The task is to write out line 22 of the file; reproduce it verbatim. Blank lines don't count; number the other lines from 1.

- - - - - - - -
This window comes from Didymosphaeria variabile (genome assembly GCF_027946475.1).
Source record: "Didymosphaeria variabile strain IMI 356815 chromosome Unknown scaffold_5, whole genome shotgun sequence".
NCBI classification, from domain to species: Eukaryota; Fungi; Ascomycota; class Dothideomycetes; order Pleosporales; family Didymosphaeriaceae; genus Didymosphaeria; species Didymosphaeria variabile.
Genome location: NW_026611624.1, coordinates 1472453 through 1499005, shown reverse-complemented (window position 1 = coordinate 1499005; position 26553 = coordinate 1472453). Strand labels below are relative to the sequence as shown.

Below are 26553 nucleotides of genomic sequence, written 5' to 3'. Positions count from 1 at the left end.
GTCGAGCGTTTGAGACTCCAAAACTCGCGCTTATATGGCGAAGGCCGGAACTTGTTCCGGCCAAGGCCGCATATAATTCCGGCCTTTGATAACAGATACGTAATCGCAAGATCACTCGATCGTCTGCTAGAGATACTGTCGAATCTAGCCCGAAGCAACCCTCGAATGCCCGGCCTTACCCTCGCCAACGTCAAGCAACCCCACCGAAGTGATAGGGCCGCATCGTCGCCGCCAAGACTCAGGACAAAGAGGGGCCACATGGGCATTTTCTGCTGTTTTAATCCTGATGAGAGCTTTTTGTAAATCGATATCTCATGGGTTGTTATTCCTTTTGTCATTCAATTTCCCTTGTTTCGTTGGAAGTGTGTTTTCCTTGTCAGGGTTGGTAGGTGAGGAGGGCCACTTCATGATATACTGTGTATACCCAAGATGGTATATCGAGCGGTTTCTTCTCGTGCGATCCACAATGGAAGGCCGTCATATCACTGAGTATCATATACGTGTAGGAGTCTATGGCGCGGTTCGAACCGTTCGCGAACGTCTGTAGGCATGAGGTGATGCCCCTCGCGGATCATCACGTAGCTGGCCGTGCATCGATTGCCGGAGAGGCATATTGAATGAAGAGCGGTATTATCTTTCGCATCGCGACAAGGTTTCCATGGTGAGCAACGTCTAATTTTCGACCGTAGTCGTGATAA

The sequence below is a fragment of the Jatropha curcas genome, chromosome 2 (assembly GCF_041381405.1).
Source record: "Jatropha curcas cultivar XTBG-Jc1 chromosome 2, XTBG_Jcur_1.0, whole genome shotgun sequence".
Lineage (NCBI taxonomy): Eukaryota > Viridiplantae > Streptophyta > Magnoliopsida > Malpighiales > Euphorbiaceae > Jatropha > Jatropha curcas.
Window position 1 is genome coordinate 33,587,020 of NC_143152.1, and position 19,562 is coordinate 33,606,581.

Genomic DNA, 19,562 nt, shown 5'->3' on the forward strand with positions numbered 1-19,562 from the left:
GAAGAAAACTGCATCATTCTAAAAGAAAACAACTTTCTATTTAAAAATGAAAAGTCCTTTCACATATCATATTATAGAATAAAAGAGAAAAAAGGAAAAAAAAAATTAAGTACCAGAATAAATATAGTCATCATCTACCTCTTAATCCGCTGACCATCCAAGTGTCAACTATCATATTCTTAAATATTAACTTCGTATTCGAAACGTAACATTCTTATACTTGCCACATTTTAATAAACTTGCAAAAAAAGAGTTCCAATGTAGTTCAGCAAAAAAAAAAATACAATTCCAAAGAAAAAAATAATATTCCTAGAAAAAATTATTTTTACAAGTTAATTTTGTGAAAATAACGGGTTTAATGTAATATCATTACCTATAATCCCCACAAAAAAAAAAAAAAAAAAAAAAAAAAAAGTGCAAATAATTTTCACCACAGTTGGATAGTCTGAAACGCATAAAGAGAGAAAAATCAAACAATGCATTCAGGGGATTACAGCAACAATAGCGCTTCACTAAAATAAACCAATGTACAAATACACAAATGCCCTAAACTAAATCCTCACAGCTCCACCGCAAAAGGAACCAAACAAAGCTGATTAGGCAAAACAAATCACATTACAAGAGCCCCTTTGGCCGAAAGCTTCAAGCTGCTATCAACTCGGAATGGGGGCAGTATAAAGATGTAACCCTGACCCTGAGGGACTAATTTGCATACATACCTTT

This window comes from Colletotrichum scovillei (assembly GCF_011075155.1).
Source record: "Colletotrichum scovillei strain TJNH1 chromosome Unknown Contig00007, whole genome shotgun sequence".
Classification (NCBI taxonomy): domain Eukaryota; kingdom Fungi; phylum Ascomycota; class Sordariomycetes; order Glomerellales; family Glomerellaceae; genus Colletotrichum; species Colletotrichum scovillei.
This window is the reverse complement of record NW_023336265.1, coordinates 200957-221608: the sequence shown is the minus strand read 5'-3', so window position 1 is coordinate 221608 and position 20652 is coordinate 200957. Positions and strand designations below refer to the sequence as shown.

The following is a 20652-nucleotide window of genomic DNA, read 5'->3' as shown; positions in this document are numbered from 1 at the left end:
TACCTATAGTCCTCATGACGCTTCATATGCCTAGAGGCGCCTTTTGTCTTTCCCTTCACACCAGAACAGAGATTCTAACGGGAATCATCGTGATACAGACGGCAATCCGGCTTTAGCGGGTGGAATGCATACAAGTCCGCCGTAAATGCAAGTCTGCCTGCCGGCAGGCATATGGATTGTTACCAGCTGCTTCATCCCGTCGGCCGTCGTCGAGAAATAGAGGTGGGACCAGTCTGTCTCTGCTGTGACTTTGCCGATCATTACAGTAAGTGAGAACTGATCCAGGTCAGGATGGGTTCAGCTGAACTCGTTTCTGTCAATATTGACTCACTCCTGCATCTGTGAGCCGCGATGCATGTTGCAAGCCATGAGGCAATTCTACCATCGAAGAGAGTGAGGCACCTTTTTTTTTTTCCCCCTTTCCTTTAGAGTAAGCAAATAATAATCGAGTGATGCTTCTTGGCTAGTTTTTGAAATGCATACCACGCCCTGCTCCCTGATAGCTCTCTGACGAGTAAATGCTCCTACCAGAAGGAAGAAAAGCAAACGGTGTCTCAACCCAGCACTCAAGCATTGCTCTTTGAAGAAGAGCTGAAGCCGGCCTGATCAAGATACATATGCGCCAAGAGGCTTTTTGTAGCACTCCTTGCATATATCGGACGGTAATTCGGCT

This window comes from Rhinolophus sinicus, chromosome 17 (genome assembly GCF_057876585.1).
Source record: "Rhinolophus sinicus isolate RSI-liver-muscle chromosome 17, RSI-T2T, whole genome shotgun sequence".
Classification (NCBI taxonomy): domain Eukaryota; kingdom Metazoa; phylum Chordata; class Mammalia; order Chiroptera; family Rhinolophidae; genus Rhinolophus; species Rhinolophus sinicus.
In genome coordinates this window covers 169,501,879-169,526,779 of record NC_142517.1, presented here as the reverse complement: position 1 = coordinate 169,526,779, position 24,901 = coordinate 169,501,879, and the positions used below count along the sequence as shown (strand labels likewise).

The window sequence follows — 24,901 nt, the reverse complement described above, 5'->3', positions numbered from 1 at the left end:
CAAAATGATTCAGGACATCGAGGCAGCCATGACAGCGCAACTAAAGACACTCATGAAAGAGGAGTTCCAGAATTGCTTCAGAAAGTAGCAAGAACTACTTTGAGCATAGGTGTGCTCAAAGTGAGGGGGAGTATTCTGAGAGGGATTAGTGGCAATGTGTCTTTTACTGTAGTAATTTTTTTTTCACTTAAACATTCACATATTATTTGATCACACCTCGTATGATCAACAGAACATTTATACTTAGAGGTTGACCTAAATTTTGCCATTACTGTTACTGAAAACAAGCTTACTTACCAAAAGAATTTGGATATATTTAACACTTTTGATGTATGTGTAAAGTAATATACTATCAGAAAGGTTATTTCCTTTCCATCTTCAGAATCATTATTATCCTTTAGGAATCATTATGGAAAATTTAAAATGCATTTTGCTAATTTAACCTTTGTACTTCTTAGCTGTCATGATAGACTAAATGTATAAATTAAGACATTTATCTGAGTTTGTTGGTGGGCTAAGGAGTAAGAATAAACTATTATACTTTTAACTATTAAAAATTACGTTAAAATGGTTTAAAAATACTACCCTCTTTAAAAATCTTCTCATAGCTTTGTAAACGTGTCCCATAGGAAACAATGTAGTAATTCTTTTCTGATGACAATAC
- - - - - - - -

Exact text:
In genome coordinates this window covers 169,501,879-169,526,779 of record NC_142517.1, presented here as the reverse complement: position 1 = coordinate 169,526,779, position 24,901 = coordinate 169,501,879, and the positions used below count along the sequence as shown (strand labels likewise).